Director Peter Berg wants Will Smith’s Hancock to be the anti-Superman. Hancock is lewd, sloppy, and doesn’t have an inkling of charismatic ability, too bad he’s played by… Will Smith, one of the most charismatic and recognizable faces in the world.
In all honesty Smith, in perhaps his nastiest role, does a reliably good job playing a superhero that would rather sleep off a hangover on a street bench than save the citizens of L.A. by using his awesome, invincible power. The first act of the film is hilarious with equal doses of decent special effects. Smith, whiskey bottle in hand, takes constant berating from the people he saves, only to bark profanities right back at them. (The best line of the movie is Hancock explaining to a man why he should sue McDonald’s.)
Where most summer blockbusters stay clear of aftermath explanation, Hancock develops its lead character by showing how society views him. TV journalists bitch about how Hancock keeps wrecking the city, how he is costing the government millions of dollars. People, in short, are taking the superhero for granted.
In comes wannbe PR genius Jason Bateman, who offers Hancock his services in reshaping his public image. Bateman, always reliable in his restrained humor, introduces Hancock to his family, thus beginning the second act, and thus beginning the downfall of the film. When Smith meets Bateman’s wife, as played by Charlize Theron, she gives Smith a look. Then another, then another. Berg really wants you to get the point that these two know each other, so why doesn’t Hancock say something?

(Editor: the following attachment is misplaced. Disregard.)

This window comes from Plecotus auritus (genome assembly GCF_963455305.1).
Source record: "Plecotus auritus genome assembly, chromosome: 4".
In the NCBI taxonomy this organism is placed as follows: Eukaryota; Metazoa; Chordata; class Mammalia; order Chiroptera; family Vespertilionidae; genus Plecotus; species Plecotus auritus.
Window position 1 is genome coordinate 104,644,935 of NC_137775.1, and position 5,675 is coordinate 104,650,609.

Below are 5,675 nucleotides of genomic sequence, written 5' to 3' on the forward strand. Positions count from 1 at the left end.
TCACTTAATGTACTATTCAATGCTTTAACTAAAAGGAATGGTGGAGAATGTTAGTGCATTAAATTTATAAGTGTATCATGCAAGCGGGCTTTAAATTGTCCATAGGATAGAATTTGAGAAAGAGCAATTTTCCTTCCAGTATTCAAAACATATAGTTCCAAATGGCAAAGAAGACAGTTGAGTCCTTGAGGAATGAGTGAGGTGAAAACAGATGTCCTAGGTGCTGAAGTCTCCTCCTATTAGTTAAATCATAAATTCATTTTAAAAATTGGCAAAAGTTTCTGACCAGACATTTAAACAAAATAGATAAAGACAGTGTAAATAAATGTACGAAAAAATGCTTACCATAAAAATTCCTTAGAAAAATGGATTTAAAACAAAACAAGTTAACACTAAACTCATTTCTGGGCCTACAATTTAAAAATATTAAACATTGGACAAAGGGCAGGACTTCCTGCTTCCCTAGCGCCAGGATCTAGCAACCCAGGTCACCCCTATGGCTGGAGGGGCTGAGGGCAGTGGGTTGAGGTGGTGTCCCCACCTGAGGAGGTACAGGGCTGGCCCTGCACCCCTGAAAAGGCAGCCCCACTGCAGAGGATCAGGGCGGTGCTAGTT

In finding out their past, the film takes a baffling turn. Very, “where the hell did that come from?” My guess is it will throw most viewers off to the point of not caring anymore.
The problem with most superhero movies (please exclude Iron Man and Christopher Nolan’s exquisite new take on the Batman franchise) is that they treat the audience like idiots. True, most of us our there to the entertained, but some of us would like to know who Hancock is and how he got to be that way. No explanation is offered because it is obvious that the film so desperately wants a sequel. That will be up to how many people see it, and how many people care enough to tell their friends about it.
I should note that one of the things that initially turned me on to Hancock was its absence of denial from the regular people in the film. It is refreshing to be thrown into the middle of a story (everyone already knows who Hancock is and what he is capable of, there are no exhausting, “figuring out” scenes.) But this trait was soon the film’s downfall, as when Bateman figures out the story behind Hancock and his wife and takes it very, very easily. A little denial would’ve not only been fair, it would’ve been accurate. C+